In Fact No. 4, Plaintiff also refers to photographs and medical records related to her traumatic brain injury. (See Doc. 95 at 20 (citing 17cv0113, Doc. 42 at 15-24).) Defendants contend that the documents are unauthenticated and irrelevant and may not be used to support the allegations that the job assignment caused Plaintiff to fall. (Doc. 100 at 4.) The Court acknowledges the medical records but agrees that their existence is inadequate, standing alone, to support her contention that the job assignment caused her to fall and hit her head. In Fact No. 5, Plaintiff cites to a document to support that she received a text message from a supervisor with BLM while she was in the hospital. (Doc. 95 at 20 (citing 17cv0113, Doc. 58-2).) Neither Defendants nor the Court can find a document that matches the cited material.

         Plaintiff fails to support Fact Nos. 2, 6, 7, and 8 with references to the record at all.[3] Thus, the Court does not accept these facts as undisputed. As a result of Plaintiff's failure to follow Local Rule 56.1, Defendants' facts will be deemed undisputed.

         Plaintiff also fails to follow the Local Rules in filing her Supplemental Response to Defendants' Motion to Dismiss. (See Doc. 98.) As Defendants note (see Doc. 100 at 1 n.1), Plaintiff did not seek leave to file a surreply in violation of Local Rule 7.4(b), she did not tie the exhibits in the supplemental response to the undisputed facts or arguments she made in her original response in violation of Local Rule 56.1(b), and she attached 110 pages of unmarked exhibits in violation of Local Rules 10.5 and 10.6. See D.N.M. LR-Civ. 7.4(b), 56.1(b), 10.5, 10.6. Consequently, the Court will disregard Plaintiff's Supplemental Response. (Doc. 98.)

         B. Factual Background

         Plaintiff, who holds a master's degree in geology from Brigham Young University, was employed as a geologist with the Bureau of Land Management (BLM), an agency of the United States Department of the Interior (DOI). (Doc. 74 (4th Am. Compl.) ¶¶ 4, 9.) In 2014, she filed a complaint in this Court against the DOI for discrimination, retaliation, and negligence under federal and state law. (See Docs. 1; 4; 11-1.) In June 2015, Plaintiff, accompanied by her son and represented by her attorney, Ms. Katherine Ferlic, attended a mediation with the DOI. (See Doc. 45.) Ms. Karen Grohman, former Assistant United States Attorney (AUSA), represented the DOI. (See, e.g., 4th Am. Compl. ¶ 43.) Eventually, the parties settled on terms and signed a settlement agreement (the Agreement) on July 22, 2015. (Doc. 53-1.)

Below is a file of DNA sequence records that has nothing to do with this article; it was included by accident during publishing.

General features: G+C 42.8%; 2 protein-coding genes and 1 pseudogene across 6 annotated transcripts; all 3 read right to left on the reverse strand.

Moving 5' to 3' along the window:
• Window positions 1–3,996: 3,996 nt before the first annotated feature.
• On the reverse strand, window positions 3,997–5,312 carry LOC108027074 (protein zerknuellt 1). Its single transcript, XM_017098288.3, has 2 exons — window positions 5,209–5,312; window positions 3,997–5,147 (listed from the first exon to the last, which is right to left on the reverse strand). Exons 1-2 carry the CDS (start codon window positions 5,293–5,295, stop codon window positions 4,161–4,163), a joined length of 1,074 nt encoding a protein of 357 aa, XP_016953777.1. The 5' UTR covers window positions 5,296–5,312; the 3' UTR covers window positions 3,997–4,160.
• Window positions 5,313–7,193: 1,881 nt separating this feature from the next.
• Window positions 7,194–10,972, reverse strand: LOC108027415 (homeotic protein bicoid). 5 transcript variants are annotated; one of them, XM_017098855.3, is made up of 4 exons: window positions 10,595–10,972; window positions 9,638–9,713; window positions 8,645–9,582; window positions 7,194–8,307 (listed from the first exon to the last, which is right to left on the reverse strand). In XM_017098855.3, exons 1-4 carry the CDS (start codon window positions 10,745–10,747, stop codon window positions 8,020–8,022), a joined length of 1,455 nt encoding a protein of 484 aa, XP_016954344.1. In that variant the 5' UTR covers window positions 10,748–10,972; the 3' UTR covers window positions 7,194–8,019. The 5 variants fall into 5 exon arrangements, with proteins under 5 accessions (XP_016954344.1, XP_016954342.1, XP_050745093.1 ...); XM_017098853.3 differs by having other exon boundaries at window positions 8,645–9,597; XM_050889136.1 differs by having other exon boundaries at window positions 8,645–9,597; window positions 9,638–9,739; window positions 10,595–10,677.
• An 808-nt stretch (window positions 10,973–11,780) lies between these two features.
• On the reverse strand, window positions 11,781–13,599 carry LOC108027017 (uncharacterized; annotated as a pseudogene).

Plaintiff attempted to revoke the Agreement, but her revocation was received past the deadline the parties had agreed to in the Agreement. (See Id. ¶ 8; see also Doc. 58 at 25.) Unaware that the revocation would arrive after the deadline, her attorney filed a motion to inform the Court that the parties were still negotiating settlement, and Plaintiff was ordered to return to work on August 3, 2015. (See Docs. 49; 58 at 3, 5.) Plaintiff alleges that she was suffering from Post-Traumatic Stress Disorder (PTSD) when she returned to work in August 2015, and she gave notice of her PTSD “to the BLM NM State Office management in June 2015.” (See, e.g., 17cv0113, Doc. 1 at 5; 18cv0813, Doc. 1 ¶ 17.) Under great stress due to a work assignment she received on August 3, Plaintiff lost consciousness at her home early on August 4, fell, and hit her head, suffering a traumatic brain injury. (See Docs. 58 at 5; 17cv0113, Doc. 42 at 15-24.) She thereafter went forward with the settlement, and the Court dismissed the parties' case with prejudice in August 2015. (See Docs. 54; 56; 57.)

         Pursuant to the terms of the lawsuit, the DOI paid Plaintiff $200, 000 and promised to send her a neutral letter of recommendation, and Plaintiff retired from federal service. (See Docs. 53-1 ¶¶ 7, 18; 61-1.) She also agreed to withdraw and dismiss all of her complaints and appeals then pending. (See Doc. 53-1 at 1.) Since the dismissal of her 2014 lawsuit, she has filed an additional EEOC complaint and two more lawsuits. (See 4th Am. Compl. ¶ 7; 83-C (EEOC complaint, No. DOI-BLM-15-0909); see also 17cv0113; 18cv0813.) The Court consolidated her three cases. (See Doc. 67.)

         C. Procedural Background